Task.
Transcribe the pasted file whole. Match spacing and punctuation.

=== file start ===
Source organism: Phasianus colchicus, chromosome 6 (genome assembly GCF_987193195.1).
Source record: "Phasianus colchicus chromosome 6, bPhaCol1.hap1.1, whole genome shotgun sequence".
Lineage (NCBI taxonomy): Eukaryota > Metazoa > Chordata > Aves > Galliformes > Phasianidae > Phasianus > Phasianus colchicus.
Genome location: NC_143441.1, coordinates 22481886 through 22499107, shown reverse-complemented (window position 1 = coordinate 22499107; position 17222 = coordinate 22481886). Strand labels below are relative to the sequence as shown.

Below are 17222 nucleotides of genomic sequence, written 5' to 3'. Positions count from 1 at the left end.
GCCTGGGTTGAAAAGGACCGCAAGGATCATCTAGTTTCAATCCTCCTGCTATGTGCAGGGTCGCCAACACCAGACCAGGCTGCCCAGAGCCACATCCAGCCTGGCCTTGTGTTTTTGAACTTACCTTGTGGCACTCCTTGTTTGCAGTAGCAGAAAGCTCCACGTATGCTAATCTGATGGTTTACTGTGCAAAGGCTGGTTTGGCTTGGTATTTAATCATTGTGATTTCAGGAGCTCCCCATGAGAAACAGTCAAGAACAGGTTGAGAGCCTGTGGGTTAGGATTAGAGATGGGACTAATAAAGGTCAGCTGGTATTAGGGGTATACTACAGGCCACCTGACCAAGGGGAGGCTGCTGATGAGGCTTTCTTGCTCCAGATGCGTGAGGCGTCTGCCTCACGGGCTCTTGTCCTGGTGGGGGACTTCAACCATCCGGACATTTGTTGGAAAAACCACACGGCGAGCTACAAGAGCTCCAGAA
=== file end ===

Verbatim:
Source organism: Phasianus colchicus, chromosome 6 (genome assembly GCF_987193195.1).
Source record: "Phasianus colchicus chromosome 6, bPhaCol1.hap1.1, whole genome shotgun sequence".
Lineage (NCBI taxonomy): Eukaryota > Metazoa > Chordata > Aves > Galliformes > Phasianidae > Phasianus > Phasianus colchicus.
Genome location: NC_143441.1, coordinates 22481886 through 22499107, shown reverse-complemented (window position 1 = coordinate 22499107; position 17222 = coordinate 22481886). Strand labels below are relative to the sequence as shown.

Below are 17222 nucleotides of genomic sequence, written 5' to 3'. Positions count from 1 at the left end.
GCCTGGGTTGAAAAGGACCGCAAGGATCATCTAGTTTCAATCCTCCTGCTATGTGCAGGGTCGCCAACACCAGACCAGGCTGCCCAGAGCCACATCCAGCCTGGCCTTGTGTTTTTGAACTTACCTTGTGGCACTCCTTGTTTGCAGTAGCAGAAAGCTCCACGTATGCTAATCTGATGGTTTACTGTGCAAAGGCTGGTTTGGCTTGGTATTTAATCATTGTGATTTCAGGAGCTCCCCATGAGAAACAGTCAAGAACAGGTTGAGAGCCTGTGGGTTAGGATTAGAGATGGGACTAATAAAGGTCAGCTGGTATTAGGGGTATACTACAGGCCACCTGACCAAGGGGAGGCTGCTGATGAGGCTTTCTTGCTCCAGATGCGTGAGGCGTCTGCCTCACGGGCTCTTGTCCTGGTGGGGGACTTCAACCATCCGGACATTTGTTGGAAAAACCACACGGCGAGCTACAAGAGCTCCAGAA